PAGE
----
Organizing for Strategic Ergonomics
Pater, Robert, Button, Robert, Occupational Hazards
The authors provide practical tips on integrating environmental, human, and organizational factors into the ergonomics process.
They're often billed as a quick fix for organizational cumulative trauma disorder (CTD) pains. Unfortunately, ergonomic interventions too often fizzle or detonate. But, armed with a strategic approach, you can harness ergonomics to strengthen your organization.
If you've ever experienced any of these common frustrations, you'll appreciate the need for strategic implementation of the ergonomics process:
* You know major retooling is needed, but your organization can't afford the direct expense or allow the downtime required.
Example: Because current manufacturing methods require workers to reach and rivet where physical access is difficult, one leading aerospace company is studying whether vibration-damping rivet guns, in conjunction with ergonomic training and exercises, can reduce the incidence of CTDs.
* You tried a design change, but employees bypassed or rejected it, evaporating your budget and hurting credibility.
Example: One worldwide soft drink company found its delivery personnel wouldn't use sophisticated stock handling apparatus designed into their trucks. Why? Because the new equipment slowed them down and reduced their incentive earnings.
* You felt overwhelmed with ergonomic choices and products, so you gave in to the miraculous claims of the latest article or vendor.
Example: The safety manager for the Pacific Basin operations of a leading express delivery service was besieged by employee requests for back support belts. But his analysis showed simply giving out a slew of back belts was not the answer for his company.
Your organization doesn't have to accept being stuck between the rock of unworkable ergonomic interventions and the hard place of spiraling CTD costs. A strategic and practical approach can reduce the incidence of CTDs and boost morale, employee involvement, communication, and safety culture -- all critical elements if ergonomic improvements are to take root and thrive in hard organizational ground. This article is designed to help you start a new system or upgrade existing efforts.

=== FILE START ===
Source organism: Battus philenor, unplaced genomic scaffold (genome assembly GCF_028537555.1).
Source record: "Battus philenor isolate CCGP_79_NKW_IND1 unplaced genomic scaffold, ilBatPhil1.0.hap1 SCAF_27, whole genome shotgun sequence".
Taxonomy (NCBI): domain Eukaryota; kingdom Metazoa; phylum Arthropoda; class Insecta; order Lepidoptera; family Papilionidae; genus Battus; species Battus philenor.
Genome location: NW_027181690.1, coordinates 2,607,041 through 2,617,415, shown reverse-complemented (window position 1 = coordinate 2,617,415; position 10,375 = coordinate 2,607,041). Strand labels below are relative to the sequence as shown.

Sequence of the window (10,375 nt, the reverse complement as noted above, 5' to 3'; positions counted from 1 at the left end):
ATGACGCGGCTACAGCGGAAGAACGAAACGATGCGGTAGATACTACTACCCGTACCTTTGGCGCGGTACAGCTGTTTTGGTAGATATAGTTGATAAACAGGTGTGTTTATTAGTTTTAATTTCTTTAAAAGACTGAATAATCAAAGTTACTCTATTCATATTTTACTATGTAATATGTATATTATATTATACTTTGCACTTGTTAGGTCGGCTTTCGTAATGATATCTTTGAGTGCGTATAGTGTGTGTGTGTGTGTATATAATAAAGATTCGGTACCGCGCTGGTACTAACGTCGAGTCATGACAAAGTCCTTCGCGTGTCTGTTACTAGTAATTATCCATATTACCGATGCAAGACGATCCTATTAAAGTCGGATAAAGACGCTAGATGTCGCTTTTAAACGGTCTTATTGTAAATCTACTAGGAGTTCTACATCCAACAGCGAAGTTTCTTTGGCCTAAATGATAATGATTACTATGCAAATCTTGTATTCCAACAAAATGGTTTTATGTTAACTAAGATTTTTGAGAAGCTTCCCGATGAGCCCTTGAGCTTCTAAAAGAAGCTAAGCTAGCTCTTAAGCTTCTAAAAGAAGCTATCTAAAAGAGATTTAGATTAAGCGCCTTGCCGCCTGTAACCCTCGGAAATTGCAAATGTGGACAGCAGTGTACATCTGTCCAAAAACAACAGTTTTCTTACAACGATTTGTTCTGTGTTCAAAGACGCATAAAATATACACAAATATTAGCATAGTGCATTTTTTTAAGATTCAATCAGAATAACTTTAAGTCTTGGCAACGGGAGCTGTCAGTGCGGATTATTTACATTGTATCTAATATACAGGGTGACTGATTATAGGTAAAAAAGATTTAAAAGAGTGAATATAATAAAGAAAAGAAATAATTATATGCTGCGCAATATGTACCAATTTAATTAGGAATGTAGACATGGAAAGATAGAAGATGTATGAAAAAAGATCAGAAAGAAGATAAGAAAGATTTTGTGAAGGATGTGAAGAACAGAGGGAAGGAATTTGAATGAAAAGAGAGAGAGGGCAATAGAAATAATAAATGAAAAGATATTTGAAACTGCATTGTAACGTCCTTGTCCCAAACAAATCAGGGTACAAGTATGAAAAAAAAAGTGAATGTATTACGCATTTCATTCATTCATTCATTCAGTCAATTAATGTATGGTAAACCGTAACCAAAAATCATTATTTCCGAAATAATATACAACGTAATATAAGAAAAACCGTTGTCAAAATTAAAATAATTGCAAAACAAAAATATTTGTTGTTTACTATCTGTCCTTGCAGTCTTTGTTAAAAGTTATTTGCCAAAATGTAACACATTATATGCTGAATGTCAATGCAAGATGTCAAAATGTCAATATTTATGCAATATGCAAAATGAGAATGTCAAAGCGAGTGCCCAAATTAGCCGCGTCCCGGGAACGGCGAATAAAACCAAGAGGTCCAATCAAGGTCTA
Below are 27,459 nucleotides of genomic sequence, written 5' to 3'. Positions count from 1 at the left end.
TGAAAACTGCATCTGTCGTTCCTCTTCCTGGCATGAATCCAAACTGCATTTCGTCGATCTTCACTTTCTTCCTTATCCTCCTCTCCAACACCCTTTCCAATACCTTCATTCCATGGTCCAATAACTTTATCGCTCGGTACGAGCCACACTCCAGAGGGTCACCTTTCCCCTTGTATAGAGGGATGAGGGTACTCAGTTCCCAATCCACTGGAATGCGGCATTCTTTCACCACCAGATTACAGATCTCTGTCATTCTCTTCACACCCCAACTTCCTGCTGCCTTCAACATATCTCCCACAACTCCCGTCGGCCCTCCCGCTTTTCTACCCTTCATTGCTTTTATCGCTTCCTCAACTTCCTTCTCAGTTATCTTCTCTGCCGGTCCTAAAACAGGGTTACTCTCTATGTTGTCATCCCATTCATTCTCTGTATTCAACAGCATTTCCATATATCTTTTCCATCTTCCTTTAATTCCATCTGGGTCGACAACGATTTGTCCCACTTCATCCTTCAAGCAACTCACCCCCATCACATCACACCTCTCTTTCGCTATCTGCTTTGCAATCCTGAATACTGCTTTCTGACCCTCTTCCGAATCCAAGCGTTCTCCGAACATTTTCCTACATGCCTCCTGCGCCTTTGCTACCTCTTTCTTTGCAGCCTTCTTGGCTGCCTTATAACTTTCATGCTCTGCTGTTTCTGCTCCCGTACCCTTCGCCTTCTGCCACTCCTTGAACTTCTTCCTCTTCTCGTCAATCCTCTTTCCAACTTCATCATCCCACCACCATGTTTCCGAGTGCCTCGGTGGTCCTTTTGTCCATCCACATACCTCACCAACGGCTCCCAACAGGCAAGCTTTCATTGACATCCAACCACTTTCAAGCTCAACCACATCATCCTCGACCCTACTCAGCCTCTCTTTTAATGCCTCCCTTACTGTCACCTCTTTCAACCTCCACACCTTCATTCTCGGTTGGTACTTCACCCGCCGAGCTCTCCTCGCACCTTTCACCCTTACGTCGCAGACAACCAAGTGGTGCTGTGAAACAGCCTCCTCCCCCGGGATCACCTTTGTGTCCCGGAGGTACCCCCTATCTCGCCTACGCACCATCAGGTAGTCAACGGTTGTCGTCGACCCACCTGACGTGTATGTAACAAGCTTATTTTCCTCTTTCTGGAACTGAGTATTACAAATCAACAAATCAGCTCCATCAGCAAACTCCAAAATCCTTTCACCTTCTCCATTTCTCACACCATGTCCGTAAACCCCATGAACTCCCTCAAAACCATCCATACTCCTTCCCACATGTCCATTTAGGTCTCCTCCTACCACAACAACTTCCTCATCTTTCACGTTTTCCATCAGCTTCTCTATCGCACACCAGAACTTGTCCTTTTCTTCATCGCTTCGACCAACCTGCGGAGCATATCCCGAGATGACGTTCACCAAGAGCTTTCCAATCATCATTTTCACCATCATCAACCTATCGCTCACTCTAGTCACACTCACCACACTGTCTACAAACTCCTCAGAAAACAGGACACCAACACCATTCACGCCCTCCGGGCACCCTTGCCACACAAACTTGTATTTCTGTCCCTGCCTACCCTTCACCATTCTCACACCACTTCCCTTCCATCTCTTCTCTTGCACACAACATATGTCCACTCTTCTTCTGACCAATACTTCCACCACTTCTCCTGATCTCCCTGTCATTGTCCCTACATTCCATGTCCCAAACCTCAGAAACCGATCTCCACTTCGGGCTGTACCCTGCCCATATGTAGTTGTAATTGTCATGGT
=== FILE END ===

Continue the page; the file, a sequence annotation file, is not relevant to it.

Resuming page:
Certainly, the rush toward an ergonomics panacea is understandable in times of swirling change. The incidence of cumulative trauma injuries and illnesses is clearly on the rise in industrialized nations. In addition, employees have rising expectations that work shouldn't result in aches and pains. Mass media and organized labor are disseminating information about ways the workplace should be improved. And in the United States, many lawyers and doctors are actively soliciting clients who think they have been damaged by CTDs.
For many organizations, pressure from the government -- such as OSHA guidelines and The Americans With Disabilities Act -- motivates action.
In today's higher-paced, thinner-staffed organizations, managers are under pressure to simultaneously reduce losses and improve operations. Some managers pursue ergonomics hoping it will turn out to be the magic cure that delivers them from deep-seated problems of employee demotivation and breakdown. More proactive leaders see the systematic incorporation of ergonomic principles into their operations as an important part of continuous quality improvement.
When well understood and masterfully applied, ergonomics can: increase efficiency and performance; reduce fatigue; reduce negative work stress; keep skilled staff on the job; improve internal public relations; and reduce liability exposure.
More than Equipment Design
Ergonomics is commonly equated with redesigning tools, equipment, and workstations to eliminate causes of cumulative trauma problems (carpal tunnel syndrome, low back pain, etc). Unfortunately, a narrow focus on environmental design can lead managers and staff in search of the ergonomic Holy Grail -- the perfect chair or the tool with the ideal grip. …